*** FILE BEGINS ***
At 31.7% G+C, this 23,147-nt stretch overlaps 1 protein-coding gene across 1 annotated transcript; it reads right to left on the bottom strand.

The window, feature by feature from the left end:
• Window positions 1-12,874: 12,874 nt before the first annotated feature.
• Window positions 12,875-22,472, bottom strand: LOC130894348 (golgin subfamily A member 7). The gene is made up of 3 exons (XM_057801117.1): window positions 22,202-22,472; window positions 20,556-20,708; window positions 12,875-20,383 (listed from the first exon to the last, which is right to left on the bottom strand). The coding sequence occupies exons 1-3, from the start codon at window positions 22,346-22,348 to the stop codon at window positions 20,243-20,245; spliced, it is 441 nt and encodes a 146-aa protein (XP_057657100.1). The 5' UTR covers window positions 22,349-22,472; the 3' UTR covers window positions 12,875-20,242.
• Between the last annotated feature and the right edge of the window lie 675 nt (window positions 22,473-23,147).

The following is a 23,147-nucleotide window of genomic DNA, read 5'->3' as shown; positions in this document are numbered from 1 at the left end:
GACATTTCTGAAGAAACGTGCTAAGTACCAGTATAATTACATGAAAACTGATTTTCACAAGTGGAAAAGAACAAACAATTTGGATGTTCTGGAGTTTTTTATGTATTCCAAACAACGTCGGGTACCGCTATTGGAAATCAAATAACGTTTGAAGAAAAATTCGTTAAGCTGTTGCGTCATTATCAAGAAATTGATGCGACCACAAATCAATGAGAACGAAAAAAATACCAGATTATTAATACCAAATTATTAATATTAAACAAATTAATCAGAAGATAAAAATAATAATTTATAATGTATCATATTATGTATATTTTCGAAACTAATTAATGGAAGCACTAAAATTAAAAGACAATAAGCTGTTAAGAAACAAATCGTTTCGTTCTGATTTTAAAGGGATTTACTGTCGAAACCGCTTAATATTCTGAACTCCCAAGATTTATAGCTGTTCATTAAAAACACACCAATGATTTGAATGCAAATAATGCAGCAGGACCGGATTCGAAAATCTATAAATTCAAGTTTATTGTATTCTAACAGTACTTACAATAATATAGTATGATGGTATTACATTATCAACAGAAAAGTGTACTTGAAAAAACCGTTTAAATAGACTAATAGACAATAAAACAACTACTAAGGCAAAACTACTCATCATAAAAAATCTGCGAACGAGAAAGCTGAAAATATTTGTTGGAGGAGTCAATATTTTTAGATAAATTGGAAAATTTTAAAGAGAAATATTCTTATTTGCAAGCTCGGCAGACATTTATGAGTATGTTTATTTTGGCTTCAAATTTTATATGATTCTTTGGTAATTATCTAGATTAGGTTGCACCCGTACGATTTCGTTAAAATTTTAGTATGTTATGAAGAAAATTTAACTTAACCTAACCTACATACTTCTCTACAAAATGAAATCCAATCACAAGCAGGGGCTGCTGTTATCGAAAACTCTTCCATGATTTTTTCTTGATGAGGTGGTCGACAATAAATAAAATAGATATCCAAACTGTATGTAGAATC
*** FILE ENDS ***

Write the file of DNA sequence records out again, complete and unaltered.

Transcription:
At 31.7% G+C, this 23,147-nt stretch overlaps 1 protein-coding gene across 1 annotated transcript; it reads right to left on the bottom strand.

The window, feature by feature from the left end:
• Window positions 1-12,874: 12,874 nt before the first annotated feature.
• Window positions 12,875-22,472, bottom strand: LOC130894348 (golgin subfamily A member 7). The gene is made up of 3 exons (XM_057801117.1): window positions 22,202-22,472; window positions 20,556-20,708; window positions 12,875-20,383 (listed from the first exon to the last, which is right to left on the bottom strand). The coding sequence occupies exons 1-3, from the start codon at window positions 22,346-22,348 to the stop codon at window positions 20,243-20,245; spliced, it is 441 nt and encodes a 146-aa protein (XP_057657100.1). The 5' UTR covers window positions 22,349-22,472; the 3' UTR covers window positions 12,875-20,242.
• Between the last annotated feature and the right edge of the window lie 675 nt (window positions 22,473-23,147).

The following is a 23,147-nucleotide window of genomic DNA, read 5'->3' as shown; positions in this document are numbered from 1 at the left end:
GACATTTCTGAAGAAACGTGCTAAGTACCAGTATAATTACATGAAAACTGATTTTCACAAGTGGAAAAGAACAAACAATTTGGATGTTCTGGAGTTTTTTATGTATTCCAAACAACGTCGGGTACCGCTATTGGAAATCAAATAACGTTTGAAGAAAAATTCGTTAAGCTGTTGCGTCATTATCAAGAAATTGATGCGACCACAAATCAATGAGAACGAAAAAAATACCAGATTATTAATACCAAATTATTAATATTAAACAAATTAATCAGAAGATAAAAATAATAATTTATAATGTATCATATTATGTATATTTTCGAAACTAATTAATGGAAGCACTAAAATTAAAAGACAATAAGCTGTTAAGAAACAAATCGTTTCGTTCTGATTTTAAAGGGATTTACTGTCGAAACCGCTTAATATTCTGAACTCCCAAGATTTATAGCTGTTCATTAAAAACACACCAATGATTTGAATGCAAATAATGCAGCAGGACCGGATTCGAAAATCTATAAATTCAAGTTTATTGTATTCTAACAGTACTTACAATAATATAGTATGATGGTATTACATTATCAACAGAAAAGTGTACTTGAAAAAACCGTTTAAATAGACTAATAGACAATAAAACAACTACTAAGGCAAAACTACTCATCATAAAAAATCTGCGAACGAGAAAGCTGAAAATATTTGTTGGAGGAGTCAATATTTTTAGATAAATTGGAAAATTTTAAAGAGAAATATTCTTATTTGCAAGCTCGGCAGACATTTATGAGTATGTTTATTTTGGCTTCAAATTTTATATGATTCTTTGGTAATTATCTAGATTAGGTTGCACCCGTACGATTTCGTTAAAATTTTAGTATGTTATGAAGAAAATTTAACTTAACCTAACCTACATACTTCTCTACAAAATGAAATCCAATCACAAGCAGGGGCTGCTGTTATCGAAAACTCTTCCATGATTTTTTCTTGATGAGGTGGTCGACAATAAATAAAATAGATATCCAAACTGTATGTAGAATC